Ever since the World Health Organisation declared the Covid-19 outbreak a pandemic, economies the world over are being impacted. While New Zealand's agriculture and horticulture industries - declared essential - are continuing to export, there are many others that will experience negative consequences due to not being able to travel and the closure of New Zealand's borders. Already, our tourism, forestry and seafood sectors have been adversely affected.

ANZ's Chief Economist Sharon Zoller said that the impact of the virus is affecting global economies differently than other financial crises. "There is going to have to be a degree of winging it as we go along and that is going to be true of every government," she said. "How do you stimulate an economy if people aren't behaving in normal ways?"

This is particularly true of offshore industries. Many New Zealand businesses have supply chains where they outsource some or all of their manufacturing offshore, whether for components or fully finished products, to suppliers in China, Taiwan, India, Malaysia and so on. They are now having to re-evaluate how to continue production as their offshore options are restricted. "Decades of outsourcing production to Chinese factory floors has left us vulnerable," says Nick Davenport, CEO of Lanaco. "Our way forward is by re-localising and investing in our homegrown industries."

Not only that, but there's often been heavy investment in offshore manufacturing, and for some businesses, the ROI hasn't been what they'd hoped. The costs of offshore manufacturing are not as low as they once were, which means it's not the cost-effective solution businesses were aiming for.

Many businesses are left wondering how they're going to continue production, and there's a simple answer - bring it back home. When borders are closed, companies are exposed because they lose manufacturing control in whichever country they're manufacturing. In a sense, choosing to manufacture in New Zealand is like an insurance policy; if countries like China are closed, businesses can still get their manufacturing done here at home.

What this means is that now more than ever, New Zealand's economy can benefit from businesses using local manufacturers. When the lockdown is lifted, and contract manufacturers return to their facilities, they're on hand to support businesses that would normally outsource their manufacturing needs.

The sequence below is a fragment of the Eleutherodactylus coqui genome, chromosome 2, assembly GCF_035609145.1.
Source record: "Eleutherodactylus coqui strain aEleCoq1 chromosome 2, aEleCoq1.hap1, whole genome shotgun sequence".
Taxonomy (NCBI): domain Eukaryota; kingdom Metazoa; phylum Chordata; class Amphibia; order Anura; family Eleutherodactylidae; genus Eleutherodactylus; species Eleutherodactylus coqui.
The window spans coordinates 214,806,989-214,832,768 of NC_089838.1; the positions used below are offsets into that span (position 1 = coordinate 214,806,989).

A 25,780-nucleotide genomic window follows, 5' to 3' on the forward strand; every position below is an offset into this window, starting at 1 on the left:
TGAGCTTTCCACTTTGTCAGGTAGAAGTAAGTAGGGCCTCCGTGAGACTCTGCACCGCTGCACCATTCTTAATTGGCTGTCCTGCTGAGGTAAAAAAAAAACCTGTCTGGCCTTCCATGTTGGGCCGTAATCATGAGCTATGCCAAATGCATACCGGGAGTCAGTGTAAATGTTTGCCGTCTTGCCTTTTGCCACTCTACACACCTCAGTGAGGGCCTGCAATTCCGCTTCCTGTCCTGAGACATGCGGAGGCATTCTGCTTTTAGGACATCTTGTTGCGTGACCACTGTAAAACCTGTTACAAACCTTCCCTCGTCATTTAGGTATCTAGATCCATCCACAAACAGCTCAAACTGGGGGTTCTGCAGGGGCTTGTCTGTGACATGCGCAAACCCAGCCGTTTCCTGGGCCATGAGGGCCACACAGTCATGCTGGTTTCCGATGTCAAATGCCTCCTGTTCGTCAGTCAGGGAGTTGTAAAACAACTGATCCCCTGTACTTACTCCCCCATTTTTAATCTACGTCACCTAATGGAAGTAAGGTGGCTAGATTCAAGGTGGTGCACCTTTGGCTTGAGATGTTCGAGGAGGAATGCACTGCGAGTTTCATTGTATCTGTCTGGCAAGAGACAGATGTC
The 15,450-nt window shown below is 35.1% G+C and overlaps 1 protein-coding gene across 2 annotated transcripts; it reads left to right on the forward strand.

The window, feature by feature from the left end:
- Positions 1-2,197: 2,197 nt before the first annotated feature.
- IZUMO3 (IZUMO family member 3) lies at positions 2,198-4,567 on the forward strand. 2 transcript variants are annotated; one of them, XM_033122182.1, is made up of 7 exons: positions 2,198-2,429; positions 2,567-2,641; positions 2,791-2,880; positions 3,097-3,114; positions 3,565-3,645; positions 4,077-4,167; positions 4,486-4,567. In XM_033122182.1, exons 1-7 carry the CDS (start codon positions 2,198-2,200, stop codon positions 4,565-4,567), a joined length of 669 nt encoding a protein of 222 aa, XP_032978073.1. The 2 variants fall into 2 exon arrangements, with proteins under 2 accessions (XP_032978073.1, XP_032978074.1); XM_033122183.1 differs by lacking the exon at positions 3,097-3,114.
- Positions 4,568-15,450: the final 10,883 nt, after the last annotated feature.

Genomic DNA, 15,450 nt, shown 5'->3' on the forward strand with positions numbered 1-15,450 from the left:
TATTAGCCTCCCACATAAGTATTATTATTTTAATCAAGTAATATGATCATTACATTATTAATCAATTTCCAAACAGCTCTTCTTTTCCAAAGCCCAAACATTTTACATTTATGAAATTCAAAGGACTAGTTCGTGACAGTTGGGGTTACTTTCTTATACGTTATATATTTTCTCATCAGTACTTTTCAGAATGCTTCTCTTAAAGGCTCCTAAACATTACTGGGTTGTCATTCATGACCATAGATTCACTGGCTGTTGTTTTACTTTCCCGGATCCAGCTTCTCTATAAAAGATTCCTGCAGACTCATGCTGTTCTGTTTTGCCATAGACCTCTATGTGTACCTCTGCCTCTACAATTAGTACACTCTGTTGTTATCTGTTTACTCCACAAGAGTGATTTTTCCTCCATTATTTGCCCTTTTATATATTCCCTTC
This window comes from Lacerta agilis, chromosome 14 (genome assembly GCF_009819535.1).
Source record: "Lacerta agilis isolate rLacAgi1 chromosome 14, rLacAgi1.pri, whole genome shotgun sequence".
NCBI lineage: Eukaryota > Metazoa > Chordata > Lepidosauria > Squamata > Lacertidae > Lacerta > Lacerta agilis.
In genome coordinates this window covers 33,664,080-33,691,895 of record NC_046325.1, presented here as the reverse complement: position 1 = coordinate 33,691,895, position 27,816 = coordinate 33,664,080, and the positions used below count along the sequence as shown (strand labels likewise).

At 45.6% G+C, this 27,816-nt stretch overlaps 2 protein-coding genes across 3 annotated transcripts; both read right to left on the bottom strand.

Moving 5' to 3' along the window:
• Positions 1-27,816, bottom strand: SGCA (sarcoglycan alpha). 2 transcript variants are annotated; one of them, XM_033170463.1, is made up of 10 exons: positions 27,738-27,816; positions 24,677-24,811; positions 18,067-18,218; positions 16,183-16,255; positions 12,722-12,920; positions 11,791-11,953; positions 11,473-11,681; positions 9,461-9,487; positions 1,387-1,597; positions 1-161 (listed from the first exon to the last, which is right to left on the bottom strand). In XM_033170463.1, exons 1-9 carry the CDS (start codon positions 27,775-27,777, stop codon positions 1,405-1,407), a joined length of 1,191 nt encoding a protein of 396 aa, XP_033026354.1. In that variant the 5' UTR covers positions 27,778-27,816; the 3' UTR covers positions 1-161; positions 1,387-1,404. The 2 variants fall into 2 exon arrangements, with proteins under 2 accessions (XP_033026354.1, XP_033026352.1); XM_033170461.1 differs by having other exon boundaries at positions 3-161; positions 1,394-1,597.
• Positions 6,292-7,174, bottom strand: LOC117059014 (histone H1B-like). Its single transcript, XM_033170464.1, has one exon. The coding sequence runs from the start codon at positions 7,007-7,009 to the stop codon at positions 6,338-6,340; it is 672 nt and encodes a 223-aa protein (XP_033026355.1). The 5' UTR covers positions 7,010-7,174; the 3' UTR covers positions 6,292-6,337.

Another important consideration is that of employment; New Zealand will need to generate jobs for Kiwis, and work for Kiwi businesses when the crisis eases. The Government can inject capital, councils can start projects, but it's also up to businesses to do their bit by having their manufacturing done locally, in order to boost employment and the economy.

Although the pandemic may force some businesses to go with a local manufacturer, they might find that the end result is better than they'd hoped. When it comes to sheetmetal fabrication, there's a perception that outsourcing to China or other Asian countries reduces costs. However, it’s important to balance that with some significant risk factors, including:

  • Loss of control – when the project you need is being manufactured overseas, it’s a lot tougher to drop by and see how it’s going. You won’t know how successful it’s been until the finished product arrives back in New Zealand. If something has gone wrong, it’s too late to fix it.

  • It will take longer – the time it takes to set up the contract for a project, manufacture it and then put it on a boat back to New Zealand is significantly higher than if your sheet metal fabrication is being done locally. Not only that, but the issue of time zones is moot.

  • You don’t get the whole package – China’s manufacturing industry deals mostly in components. If you want the entire item made, from ‘crate to carton’, it needs to be done locally.

  • Inflexibility – sheet metal fabrication is done according to China’s processes. If the item doesn’t turn out the way you wanted, they won’t accept returns or give refunds.

  • IP risks – with a different legal structure the protections around your intellectual property are not the same in China as they are with a New Zealand contract manufacturer.

Communication challenges - There’s also a risk that the project a business has in mind could be compromised through a loss in translation. Again, there are no refunds if the item you wanted isn’t the item you got, simply because of a language barrier.

As a New Zealand born-and-bred contract manufacturer, ENI offers an end-to-end process - from concept to design to manufacture to assembly - a locally-based contract manufacturing service based on the latest technology and over two decades of experience. It's at the very heart of what we do. We understand your IP, and the security around it. We can also help drive costs out of your manufacturing requirements; proving that going local is just as cost-effective as outsourcing offshore.

Do you want to understand more about contract manufacturing in New Zealand? Download our eBook to learn more.